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Rising Covid cases poses challenges for local schools


John Murphy, principal of St Kilian's Community School, Bray.

John Murphy, principal of St Kilian's Community School, Bray.

Tom Sargent, principal of St Fergal's National School.

Tom Sargent, principal of St Fergal's National School.


John Murphy, principal of St Kilian's Community School, Bray.


Rising numbers of Covid-19 cases in the community are creating additional challenges for schools, according to local principals.

Tom Sargent, principal of St Fergal’s National School in Bray, said he had noticed that the school community faced particular challenges following the return to school after weekends and holidays. While the school is considered a low-risk setting, he pointed out that cases in the community are increasing.

The school community itself faced a number of Covid-19 cases during the week of November 15 and this had been a major challenge for the school. Mr Sargent said one case of Covid-19 had been confirmed within the school community since Monday, November 22.

“The school community includes teachers and I’m facing a colossal problem trying to get staff and subs,” he said.

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Mr Sargent said parents are generally pro-active and “err on the side of caution” if a child is unwell. In relation to the use of antigen testing, Mr Sargent said he had concerns that it would not be mandatory.

"I think they should all participate, then we know the children have been tested and are okay to return to class.”

Mr Sargent highlighted that while the vast majority of people in the school community and the wider community follow public health guidelines, “It only takes a small percentage not to comply and we are all in trouble.”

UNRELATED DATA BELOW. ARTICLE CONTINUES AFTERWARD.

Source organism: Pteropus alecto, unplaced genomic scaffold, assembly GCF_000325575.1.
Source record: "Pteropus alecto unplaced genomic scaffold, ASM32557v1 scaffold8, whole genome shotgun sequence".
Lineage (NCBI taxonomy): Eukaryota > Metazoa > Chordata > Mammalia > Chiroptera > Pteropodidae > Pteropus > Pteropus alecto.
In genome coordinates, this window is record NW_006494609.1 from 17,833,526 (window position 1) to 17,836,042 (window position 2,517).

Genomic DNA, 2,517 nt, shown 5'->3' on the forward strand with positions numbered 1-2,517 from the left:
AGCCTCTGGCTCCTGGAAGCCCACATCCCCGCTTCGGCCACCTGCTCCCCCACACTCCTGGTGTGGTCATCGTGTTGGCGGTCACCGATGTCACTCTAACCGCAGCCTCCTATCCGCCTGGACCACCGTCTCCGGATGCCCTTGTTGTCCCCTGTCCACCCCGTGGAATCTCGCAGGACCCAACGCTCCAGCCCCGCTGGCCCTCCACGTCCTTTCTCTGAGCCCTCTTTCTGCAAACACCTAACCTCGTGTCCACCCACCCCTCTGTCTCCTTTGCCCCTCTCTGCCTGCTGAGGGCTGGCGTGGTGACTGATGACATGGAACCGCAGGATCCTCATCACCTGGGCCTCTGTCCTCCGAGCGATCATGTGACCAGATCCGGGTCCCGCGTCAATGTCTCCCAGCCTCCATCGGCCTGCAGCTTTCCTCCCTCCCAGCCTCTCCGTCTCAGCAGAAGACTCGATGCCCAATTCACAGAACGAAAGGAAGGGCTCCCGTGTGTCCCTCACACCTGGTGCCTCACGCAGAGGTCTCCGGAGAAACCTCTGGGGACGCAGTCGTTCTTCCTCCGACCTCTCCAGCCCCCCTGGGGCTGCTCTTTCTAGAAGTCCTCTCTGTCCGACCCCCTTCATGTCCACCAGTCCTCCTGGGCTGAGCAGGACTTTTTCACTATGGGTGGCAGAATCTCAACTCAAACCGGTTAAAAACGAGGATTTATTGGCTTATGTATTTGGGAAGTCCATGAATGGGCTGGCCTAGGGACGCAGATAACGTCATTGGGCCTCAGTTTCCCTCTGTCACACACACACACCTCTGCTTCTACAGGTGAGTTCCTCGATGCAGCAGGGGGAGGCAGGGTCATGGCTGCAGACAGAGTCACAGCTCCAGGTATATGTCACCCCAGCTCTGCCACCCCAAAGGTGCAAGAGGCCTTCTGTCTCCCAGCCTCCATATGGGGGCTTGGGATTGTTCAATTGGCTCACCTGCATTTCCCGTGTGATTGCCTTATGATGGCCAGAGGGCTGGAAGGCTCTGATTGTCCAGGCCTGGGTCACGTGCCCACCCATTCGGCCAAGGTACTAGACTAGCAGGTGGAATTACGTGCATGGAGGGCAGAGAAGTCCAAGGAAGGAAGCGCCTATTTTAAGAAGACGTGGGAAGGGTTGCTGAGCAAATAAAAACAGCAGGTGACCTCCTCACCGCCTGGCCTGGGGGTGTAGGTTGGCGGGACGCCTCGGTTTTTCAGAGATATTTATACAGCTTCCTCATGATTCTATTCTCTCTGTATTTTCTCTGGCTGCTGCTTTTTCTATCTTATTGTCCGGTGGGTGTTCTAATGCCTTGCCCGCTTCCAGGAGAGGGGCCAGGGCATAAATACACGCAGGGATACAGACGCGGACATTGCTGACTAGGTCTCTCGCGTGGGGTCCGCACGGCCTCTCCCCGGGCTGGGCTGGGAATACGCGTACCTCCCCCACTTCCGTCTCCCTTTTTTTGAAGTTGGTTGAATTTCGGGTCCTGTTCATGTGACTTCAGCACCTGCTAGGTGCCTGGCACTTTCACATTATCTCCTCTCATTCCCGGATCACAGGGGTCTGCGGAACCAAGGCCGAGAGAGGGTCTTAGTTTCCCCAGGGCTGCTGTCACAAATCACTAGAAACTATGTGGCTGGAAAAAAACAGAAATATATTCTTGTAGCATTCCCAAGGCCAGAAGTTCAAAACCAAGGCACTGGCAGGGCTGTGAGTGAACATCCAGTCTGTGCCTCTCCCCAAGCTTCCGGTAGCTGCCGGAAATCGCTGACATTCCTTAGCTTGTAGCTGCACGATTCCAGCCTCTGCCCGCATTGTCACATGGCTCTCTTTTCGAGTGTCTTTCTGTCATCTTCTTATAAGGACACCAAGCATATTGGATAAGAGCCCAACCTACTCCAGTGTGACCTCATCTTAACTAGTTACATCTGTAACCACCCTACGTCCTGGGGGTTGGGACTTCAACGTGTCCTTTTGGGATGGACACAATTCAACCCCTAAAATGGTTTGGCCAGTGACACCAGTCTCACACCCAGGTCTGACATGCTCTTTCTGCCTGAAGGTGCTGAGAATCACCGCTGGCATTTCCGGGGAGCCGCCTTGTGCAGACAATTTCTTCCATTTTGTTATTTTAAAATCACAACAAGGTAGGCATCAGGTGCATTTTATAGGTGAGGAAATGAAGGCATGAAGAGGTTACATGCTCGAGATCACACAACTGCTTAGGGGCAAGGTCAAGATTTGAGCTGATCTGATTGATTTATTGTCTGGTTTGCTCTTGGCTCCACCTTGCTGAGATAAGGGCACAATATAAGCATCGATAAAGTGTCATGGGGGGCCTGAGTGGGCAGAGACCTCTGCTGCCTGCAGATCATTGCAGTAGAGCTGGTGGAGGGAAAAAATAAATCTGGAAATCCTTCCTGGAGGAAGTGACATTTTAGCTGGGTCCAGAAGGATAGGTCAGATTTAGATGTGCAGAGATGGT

John Murphy, principal of St Kilian's Community School in Bray said the strain of the Covid-19 pandemic is being felt by the entire school community.

“There is fatigue and frustration from both students and staff that we are still in this predicament. There has been a lot of good will and people have worked really hard to make things work, but there is frustration about where we are.”

Mr Murphy said he is also frustrated by the limited guidance provided to schools by the Department of Education and the withdrawal of supports, including contact tracing.

“It feels a bit in limbo," he said, noting that schools were waiting for updated advice from the Department. 

Mr Murphy said he was not sure about the use of antigen testing in schools, pointing out that it is unclear what role schools will be expected to play in the administration of testing.

Mr Murphy said there had been a very small number of Covid-19 cases in the school community during the 2020/2021 school year, which was a “credit to everyone”. However, there had been more Covid-19 cases in the school community this school year, despite the same measures and precautions being in place. Mr Murphy expressed the view that the increase in cases is a reflection of the incidence of Covid-19 in the wider community.

“There has been no suggestion of a close contact at school level and the HSE are happy that we have sufficient measures in place but it’s a worrying and difficult time for everyone.”

Mr Murphy added that the long-term consequences of the disruption to the education of students, particularly those with additional needs remains a concern.